a little friday-norming syntax bikeshedding

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a little friday-norming syntax bikeshedding

Bob Nystrom
I noticed this didn't seem to get any responses, so I figured I'd throw some
ideas in:

> The concept of a statement is a little bit arbitrary. There are
> languages that do not have such a concept, but they're few; most
> languages have *some* concept of a form shorter-than-a-program that
> represents a single "chunk" of declaration-or-computation.

I thought Ruby, Smalltalk, Scheme, Lisp, and Io all lacked statements, so it
doesn't seem that uncommon to me. I'm not sure but maybe even the ML
languages fall into this?

Personally, I dislike statements so I'd be in favor of Rust or any other
language ditching them entirely. I'm working on a little language, magpie,
that's imperative but doesn't have statements. So far, it's been working
fine.

>  In a language with a first class unit-value like rust, the concept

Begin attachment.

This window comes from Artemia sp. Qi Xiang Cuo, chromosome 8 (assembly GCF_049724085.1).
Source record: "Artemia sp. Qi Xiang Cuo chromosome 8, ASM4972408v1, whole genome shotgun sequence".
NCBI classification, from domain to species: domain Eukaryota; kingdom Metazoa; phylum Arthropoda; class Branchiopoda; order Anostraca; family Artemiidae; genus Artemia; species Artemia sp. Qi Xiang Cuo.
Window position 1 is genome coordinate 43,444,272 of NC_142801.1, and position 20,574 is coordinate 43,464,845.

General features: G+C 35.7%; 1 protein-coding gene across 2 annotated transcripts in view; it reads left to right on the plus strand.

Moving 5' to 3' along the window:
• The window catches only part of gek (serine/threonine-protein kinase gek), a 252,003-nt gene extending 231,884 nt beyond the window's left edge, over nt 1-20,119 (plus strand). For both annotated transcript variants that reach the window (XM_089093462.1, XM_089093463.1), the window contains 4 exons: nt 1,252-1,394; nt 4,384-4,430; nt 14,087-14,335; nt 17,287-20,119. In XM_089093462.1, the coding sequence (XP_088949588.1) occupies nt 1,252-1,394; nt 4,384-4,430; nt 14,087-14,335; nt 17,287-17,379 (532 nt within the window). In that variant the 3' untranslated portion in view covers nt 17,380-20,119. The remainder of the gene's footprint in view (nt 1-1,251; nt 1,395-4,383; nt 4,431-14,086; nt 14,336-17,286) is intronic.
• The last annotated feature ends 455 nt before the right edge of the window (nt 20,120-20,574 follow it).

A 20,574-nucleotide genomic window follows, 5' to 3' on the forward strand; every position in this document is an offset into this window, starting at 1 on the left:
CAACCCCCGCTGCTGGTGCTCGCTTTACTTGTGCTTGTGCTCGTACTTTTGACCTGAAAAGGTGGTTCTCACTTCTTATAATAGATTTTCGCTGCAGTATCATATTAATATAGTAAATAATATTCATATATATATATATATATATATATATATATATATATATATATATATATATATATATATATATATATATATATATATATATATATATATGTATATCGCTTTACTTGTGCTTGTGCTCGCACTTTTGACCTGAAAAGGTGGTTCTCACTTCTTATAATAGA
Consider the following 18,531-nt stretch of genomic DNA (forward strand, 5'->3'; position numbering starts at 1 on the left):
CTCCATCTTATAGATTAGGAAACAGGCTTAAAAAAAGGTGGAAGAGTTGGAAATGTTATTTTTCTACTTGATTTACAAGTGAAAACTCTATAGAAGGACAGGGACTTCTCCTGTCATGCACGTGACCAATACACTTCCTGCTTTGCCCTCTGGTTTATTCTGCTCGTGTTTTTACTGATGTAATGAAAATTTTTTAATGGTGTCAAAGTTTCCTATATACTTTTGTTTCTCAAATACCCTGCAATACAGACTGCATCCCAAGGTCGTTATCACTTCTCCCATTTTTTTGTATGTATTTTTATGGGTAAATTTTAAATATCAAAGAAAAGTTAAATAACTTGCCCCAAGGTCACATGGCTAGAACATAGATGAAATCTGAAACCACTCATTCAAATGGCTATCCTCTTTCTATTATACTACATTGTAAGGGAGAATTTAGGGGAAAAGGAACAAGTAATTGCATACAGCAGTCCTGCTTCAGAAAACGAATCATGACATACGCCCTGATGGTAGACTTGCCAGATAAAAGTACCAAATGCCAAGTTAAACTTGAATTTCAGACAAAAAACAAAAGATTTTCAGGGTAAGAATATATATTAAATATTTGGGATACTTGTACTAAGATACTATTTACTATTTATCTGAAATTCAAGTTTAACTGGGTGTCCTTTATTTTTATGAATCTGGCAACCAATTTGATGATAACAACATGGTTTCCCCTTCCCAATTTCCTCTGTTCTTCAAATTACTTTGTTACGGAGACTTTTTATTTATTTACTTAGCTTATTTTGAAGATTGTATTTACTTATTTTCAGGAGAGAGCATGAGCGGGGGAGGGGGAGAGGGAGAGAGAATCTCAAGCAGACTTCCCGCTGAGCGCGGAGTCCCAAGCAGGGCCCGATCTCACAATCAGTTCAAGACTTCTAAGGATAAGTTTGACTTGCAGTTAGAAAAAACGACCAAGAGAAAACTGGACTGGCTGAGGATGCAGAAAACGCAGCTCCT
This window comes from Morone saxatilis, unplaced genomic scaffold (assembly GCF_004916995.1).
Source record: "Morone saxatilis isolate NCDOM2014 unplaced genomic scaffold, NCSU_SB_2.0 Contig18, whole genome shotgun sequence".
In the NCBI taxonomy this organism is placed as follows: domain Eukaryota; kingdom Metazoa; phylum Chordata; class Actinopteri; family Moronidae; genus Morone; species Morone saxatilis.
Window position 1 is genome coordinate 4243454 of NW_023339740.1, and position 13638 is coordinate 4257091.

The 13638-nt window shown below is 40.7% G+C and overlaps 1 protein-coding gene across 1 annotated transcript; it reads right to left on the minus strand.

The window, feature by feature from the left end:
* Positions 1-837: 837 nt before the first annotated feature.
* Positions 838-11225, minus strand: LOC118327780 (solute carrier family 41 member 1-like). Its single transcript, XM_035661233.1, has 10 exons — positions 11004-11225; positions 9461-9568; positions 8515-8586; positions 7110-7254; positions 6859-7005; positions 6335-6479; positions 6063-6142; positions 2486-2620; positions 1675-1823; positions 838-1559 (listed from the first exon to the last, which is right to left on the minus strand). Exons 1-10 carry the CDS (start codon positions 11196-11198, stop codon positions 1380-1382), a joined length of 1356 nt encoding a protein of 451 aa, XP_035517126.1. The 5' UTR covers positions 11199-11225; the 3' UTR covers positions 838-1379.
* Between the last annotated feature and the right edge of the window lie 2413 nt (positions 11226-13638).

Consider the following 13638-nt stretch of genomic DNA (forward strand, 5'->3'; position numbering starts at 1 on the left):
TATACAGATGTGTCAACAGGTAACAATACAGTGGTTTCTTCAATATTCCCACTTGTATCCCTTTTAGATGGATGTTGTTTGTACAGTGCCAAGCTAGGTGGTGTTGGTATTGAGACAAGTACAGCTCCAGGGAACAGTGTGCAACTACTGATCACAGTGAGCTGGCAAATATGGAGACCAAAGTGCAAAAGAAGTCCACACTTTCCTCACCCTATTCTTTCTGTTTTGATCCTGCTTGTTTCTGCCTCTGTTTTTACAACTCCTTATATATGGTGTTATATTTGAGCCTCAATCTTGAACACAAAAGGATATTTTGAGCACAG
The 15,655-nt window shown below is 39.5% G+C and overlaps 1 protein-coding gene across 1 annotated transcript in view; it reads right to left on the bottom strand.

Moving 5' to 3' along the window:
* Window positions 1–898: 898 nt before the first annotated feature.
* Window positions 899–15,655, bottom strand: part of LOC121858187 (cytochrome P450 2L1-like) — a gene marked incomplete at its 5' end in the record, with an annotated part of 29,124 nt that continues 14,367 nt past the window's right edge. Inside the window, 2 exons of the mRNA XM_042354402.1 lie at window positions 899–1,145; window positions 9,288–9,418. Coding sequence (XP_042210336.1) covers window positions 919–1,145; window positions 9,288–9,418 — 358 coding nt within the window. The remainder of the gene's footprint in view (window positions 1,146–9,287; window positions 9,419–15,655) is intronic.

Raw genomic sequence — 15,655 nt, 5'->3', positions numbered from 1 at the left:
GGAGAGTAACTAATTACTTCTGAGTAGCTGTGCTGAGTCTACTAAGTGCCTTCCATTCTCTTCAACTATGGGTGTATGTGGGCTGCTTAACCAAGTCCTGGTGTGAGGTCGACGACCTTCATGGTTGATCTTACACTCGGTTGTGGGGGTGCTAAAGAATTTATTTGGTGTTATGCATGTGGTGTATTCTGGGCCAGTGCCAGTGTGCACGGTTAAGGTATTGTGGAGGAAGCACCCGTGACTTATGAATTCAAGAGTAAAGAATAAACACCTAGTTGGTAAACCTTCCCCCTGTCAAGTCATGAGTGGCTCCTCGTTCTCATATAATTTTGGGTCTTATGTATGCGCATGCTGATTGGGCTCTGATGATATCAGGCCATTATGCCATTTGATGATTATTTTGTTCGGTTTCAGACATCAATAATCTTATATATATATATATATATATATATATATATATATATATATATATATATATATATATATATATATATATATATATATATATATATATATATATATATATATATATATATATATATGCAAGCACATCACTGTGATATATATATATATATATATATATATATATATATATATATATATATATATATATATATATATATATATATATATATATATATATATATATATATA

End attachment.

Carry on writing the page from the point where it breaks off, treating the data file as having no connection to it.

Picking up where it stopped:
becomes blurrier:
> any "just for side-effects" execution can also be considered as a
unit-value expression.

Yup. Isn't that what most ML languages do? The only tricky part is handling
expressions that do non-local flow control, like "return", "break", and
"throw". For magpie, I just defined another special type "Never" that is the
return type for those expressions. The type-checker then validates that that
type is never used in a place where it doesn't make sense. That lets you
prevent things like:

    foo(return 123); // meaningless since "foo" can never be called
    // (hence the name "Never" for the return expression's type)

That lets me do basic reachability analysis without having to add statements
to the language.

> - Blocks

Those can just become a "sequence" expression that evaluates a series of
expressions, discards intermediate results, and returns the last. Pretty
much "begin" in Scheme, if I remember right.

> - All 'movement' operations (assignment, send, receive) that have a
guaranteed side-effect.